May 20, 2015

Vatican Information Service Bulletin

The following, in it's entirety, is a copyrighted transcript of the Vatican Information Service

Summary

- Education, the natural vocation of the family

- The Pope joins the Catholics of China in prayer and recalls Christians persecuted for their faith

- Cardinal Parolin: when the future of the planet is at stake, there are no political frontiers, barriers and walls that can protect us from environmental and social degradation

- The Holy See at the 68th Assembly of the World Health Organisation

- Other Pontifical Acts

Education, the natural vocation of the family

Vatican City, 20 May 2015 (VIS) – The education of children as the natural vocation of the family was the theme of Pope Francis' catechesis during this Wednesday's general audience in St. Peter's Square.

The Holy Father, first citing the words of St. Paul to the Colossians: “Children, obey your parents in everything, for this pleases the Lord. Fathers, do not provoke your children, lest they become discouraged”, emphasised the duty of parents to accompany their children step by step, without demanding the impossible, so as not to overwhelm them. He then went on to speak of the difficulties faced by mothers and fathers who often only have the opportunity to see their children in the evening when they return home tired after work – “those who are lucky enough to have work”, he added – and also referred to the even more critical situation faced by separated parents, inviting them to ensure that the conflicts between the couple do not have an impact on the children.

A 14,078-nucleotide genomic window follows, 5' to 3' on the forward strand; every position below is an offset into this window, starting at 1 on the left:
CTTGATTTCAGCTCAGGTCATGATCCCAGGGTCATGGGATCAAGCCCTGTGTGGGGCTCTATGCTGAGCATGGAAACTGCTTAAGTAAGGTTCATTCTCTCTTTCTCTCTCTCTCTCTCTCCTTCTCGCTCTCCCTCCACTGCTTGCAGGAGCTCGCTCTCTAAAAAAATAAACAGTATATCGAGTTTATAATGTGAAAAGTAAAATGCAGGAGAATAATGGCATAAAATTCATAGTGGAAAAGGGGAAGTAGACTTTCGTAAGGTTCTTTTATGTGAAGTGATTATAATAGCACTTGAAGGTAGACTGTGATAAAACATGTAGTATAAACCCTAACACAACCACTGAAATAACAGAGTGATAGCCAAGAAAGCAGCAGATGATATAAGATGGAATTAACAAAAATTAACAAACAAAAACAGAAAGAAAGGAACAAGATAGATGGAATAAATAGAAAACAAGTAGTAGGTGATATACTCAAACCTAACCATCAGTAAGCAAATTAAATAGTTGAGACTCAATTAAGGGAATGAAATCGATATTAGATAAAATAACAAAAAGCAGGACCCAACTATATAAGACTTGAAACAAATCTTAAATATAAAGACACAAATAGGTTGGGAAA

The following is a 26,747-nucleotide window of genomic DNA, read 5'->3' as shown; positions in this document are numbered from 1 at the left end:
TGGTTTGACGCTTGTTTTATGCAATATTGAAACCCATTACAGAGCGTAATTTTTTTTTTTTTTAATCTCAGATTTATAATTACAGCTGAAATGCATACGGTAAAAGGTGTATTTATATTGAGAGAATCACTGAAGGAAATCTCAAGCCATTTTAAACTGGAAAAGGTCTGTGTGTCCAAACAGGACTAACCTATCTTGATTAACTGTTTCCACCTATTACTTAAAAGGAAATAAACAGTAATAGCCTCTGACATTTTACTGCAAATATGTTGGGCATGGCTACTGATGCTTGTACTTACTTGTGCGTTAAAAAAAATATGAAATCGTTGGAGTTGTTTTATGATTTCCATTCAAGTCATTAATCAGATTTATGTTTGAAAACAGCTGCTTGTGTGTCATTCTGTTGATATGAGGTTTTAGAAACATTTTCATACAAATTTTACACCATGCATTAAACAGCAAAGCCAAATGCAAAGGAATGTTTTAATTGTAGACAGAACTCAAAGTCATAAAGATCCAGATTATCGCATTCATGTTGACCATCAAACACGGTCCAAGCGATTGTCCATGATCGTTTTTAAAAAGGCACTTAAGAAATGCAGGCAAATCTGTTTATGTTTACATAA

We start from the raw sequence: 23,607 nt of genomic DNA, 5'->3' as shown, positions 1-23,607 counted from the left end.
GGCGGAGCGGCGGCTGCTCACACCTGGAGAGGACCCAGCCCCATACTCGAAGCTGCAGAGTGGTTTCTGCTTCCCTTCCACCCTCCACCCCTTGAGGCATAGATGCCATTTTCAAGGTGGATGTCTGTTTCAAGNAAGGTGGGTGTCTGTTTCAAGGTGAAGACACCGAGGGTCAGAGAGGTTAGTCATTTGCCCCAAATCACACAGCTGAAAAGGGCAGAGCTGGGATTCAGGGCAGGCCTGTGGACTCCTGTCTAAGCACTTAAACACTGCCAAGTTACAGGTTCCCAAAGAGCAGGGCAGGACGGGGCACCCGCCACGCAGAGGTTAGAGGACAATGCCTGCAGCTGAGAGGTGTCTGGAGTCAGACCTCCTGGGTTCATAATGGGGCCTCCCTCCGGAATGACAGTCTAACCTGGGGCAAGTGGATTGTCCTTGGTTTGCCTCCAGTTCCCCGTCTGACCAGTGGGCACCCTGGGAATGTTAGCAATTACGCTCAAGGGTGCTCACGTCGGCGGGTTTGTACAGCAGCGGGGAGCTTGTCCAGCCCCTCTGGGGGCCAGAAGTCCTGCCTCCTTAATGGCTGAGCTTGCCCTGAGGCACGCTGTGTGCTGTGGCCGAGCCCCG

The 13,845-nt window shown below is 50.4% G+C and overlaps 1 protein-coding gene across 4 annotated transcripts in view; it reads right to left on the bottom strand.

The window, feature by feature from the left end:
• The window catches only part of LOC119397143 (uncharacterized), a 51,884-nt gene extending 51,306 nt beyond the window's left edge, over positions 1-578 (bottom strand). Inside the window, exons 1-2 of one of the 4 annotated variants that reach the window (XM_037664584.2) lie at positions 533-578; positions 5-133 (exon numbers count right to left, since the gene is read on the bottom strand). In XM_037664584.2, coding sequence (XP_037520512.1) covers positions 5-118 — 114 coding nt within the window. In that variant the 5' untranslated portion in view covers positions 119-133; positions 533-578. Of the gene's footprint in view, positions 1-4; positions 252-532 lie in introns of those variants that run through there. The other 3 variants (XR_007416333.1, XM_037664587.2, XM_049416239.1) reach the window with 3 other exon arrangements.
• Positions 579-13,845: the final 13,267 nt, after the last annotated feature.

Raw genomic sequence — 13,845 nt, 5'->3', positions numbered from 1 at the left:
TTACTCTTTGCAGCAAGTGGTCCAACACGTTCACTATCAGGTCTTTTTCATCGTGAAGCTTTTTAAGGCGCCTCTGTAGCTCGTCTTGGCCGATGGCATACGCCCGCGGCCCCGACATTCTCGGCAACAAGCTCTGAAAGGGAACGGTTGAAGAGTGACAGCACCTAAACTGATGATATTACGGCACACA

Francis also mentioned that the family has been accused of other things, including authoritarianism, favouritism, conformism, and emotional repression that generates conflicts. “In fact, a fracture has opened up between family and society, undermining mutual trust, and in this way, the alliance between family and society in the education of children has entered into a crisis”.

“There are many symptoms”, he continued. “For example, in schools this has affected relationships between parents and teachers. … On the other hand, there has been a proliferation of so-called 'experts' who occupy the role of parents even in the most intimate aspects of education … and parents are expected only to listen, to learn and to adapt. Deprived of their role, they often become excessively apprehensive and possessive with regard to their children, to the point of never correcting them. They tend to increasingly entrust them to 'experts', even in relation to the most delicate and personal aspects of their life, placing themselves in the corner. In this way, parents run the risk of excluding themselves from the life of their children”.